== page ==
The contributors in this volume address the fundamental relationship between the state and its citizens, and among the people themselves. Discussion centers on a recent decision by the United States Supreme Court in the case of Kelo v. City of New London. This case involved the use of eminent domain power to acquire private property for purposes of transferring it by the State to another private party that would make "better" economic use of the land. This type of state action has been identified as an "economic development taking". In the Kelo case, the Court held that the action was legal within provisions of the US Constitution but the opinion was contentious among some of the Justices and has been met with significant negative outcry from the public. The Kelo case and the public debate arising in its aftermath give cause to assess the legal landscape related to the ability of government to fairly balance the tension between private property and the public interest. The tension and the need to successfully strike a balance are not unique to any one country or any one political system. From the United States to the United Kingdom, to the People's Republic of China, property and its legal regulation are of prime importance to matters of economic development and civic institution building. The Kelo decision, therefore, explores a rich set of legal principles with broad applicability.
Robin Paul Malloy is E.I. White Chair and Distinguished Professor of Law at Syracuse University College of Law, USA. He is Vice Dean, and Director of the Center on Property, Citizenship, and Social Entrepreneurism. He is also Professor of Economics (by courtesy appointment) in Maxwell School of Citizenship and Public Affairs, College of Law, Syracuse University. Professor Malloy writes extensively on law and market theory and on real estate transactions and development. He has published 10 books, more than 25 articles, and contributed to 10 other books.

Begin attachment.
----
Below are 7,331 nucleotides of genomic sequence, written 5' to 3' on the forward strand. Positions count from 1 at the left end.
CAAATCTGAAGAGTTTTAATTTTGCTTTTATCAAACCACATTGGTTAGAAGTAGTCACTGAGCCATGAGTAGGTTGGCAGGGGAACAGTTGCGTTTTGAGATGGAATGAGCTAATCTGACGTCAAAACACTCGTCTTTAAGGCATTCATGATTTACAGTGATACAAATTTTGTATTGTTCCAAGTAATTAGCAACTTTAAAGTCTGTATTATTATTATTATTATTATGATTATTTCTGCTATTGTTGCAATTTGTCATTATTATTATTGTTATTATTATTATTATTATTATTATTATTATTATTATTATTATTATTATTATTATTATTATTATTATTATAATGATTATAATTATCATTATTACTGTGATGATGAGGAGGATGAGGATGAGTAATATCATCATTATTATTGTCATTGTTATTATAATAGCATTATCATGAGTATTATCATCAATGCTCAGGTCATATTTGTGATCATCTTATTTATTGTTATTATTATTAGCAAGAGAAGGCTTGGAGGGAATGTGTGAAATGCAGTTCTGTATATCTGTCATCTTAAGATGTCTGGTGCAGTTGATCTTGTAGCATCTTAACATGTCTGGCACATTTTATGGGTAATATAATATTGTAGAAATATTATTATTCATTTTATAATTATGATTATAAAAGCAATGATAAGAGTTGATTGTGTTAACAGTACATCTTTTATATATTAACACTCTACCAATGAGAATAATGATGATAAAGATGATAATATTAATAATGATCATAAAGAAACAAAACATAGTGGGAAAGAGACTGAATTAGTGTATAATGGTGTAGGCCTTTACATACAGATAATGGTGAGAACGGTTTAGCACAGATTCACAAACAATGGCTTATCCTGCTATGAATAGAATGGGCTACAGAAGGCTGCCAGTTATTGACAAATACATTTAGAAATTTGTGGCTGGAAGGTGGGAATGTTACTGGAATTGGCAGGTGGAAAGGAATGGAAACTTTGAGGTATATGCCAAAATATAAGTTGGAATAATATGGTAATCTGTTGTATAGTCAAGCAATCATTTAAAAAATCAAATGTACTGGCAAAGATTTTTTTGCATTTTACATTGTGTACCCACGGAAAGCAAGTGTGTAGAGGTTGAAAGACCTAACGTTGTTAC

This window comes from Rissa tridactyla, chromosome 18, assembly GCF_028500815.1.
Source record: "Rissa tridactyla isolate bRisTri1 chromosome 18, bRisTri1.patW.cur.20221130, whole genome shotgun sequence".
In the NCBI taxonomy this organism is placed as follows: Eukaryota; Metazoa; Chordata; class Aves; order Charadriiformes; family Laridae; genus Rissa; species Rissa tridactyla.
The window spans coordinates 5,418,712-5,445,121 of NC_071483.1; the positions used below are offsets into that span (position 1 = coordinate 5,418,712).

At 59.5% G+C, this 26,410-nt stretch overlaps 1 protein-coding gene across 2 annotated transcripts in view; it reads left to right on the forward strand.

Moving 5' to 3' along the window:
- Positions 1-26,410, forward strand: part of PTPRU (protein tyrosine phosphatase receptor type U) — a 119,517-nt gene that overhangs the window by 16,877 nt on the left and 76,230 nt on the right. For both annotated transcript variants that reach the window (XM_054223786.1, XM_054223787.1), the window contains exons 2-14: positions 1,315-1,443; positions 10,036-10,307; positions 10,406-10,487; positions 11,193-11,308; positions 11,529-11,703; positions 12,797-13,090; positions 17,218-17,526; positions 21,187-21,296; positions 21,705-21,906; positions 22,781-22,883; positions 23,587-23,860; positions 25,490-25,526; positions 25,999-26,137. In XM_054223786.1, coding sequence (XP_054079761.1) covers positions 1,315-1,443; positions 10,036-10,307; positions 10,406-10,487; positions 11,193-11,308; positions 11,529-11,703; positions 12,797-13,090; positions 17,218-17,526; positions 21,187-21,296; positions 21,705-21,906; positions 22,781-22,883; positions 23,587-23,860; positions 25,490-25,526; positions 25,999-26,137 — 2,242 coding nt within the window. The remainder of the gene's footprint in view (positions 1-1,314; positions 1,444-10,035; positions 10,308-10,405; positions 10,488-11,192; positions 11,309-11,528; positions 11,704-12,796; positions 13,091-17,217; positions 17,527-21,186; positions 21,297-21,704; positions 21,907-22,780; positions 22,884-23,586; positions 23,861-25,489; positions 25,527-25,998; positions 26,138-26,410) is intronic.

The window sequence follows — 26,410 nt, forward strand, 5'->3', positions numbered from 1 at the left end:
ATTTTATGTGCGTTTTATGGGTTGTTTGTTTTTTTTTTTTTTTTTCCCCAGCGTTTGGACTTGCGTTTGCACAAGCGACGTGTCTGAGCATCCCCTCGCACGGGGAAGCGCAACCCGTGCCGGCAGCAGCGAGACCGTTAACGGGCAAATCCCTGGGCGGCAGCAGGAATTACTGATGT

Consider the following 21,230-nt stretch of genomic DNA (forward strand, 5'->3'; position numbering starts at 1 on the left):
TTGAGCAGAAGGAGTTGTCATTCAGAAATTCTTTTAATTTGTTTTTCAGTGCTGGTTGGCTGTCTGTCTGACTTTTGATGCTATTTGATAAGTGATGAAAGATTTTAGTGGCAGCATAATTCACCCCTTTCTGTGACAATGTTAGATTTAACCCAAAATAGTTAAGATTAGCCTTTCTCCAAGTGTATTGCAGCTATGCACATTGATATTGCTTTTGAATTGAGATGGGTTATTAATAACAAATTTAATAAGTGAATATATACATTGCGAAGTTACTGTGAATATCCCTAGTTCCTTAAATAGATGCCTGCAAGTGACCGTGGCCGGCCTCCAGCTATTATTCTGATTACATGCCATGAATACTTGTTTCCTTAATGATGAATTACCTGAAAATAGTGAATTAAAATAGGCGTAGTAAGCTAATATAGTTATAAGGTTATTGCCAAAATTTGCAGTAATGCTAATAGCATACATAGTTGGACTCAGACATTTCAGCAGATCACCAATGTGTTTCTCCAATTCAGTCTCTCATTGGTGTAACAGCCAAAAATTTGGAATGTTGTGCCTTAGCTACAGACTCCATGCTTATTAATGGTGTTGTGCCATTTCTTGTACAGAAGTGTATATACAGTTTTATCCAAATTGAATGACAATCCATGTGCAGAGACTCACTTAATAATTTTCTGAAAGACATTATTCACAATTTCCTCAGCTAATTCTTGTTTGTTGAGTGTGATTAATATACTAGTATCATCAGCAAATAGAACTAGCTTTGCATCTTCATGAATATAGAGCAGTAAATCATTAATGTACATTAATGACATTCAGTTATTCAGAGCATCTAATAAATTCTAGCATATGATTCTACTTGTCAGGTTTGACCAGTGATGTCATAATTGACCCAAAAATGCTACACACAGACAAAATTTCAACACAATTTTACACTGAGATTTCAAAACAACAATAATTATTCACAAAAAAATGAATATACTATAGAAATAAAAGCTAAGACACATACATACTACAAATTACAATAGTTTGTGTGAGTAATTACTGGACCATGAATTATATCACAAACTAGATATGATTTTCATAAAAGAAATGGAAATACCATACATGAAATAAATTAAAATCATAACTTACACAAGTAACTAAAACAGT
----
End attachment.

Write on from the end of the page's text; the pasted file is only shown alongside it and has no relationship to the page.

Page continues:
'This book of insightful and carefully crafted essays presents numerous breakthroughs in contextualizing the seminal decision in Kelo v. City of New London and other recent developments in the law of eminent domain. By examining the decision from diverse historical, theoretical and comparative law perspectives, this book will become essential reading for anyone who wants to understand why eminent domain has become such a hotly contested legal, political and social battleground in the United States at the beginning of the 21st century.' John A. Lovett, Loyola University, USA 'With eminent domain law as the focal lens, this volume of essays provides great clarity of vision into the often blurred lines between private property and public uses. It invites us to see the manifold hues in the colorful overlay of legal doctrines, public policies and natural rights.' Frank S. Alexander, Emory University, USA '...a comprehensive, authoritative review of current research addressing the role of heritage in identity formation...Recommended.' Choice 'Private Property, Community Development and Eminent Domain contains a thorough, scholarly discussion of the major issues raised by the Kelo case. It would be a worthwhile addition to any law school library.' Legal Information ALERT 'This book presents a series of interesting analyses of issues...anyone working on scholarship on takings and economic development, KELO, or related topics will want to consult it.' The Law and Politics Book Review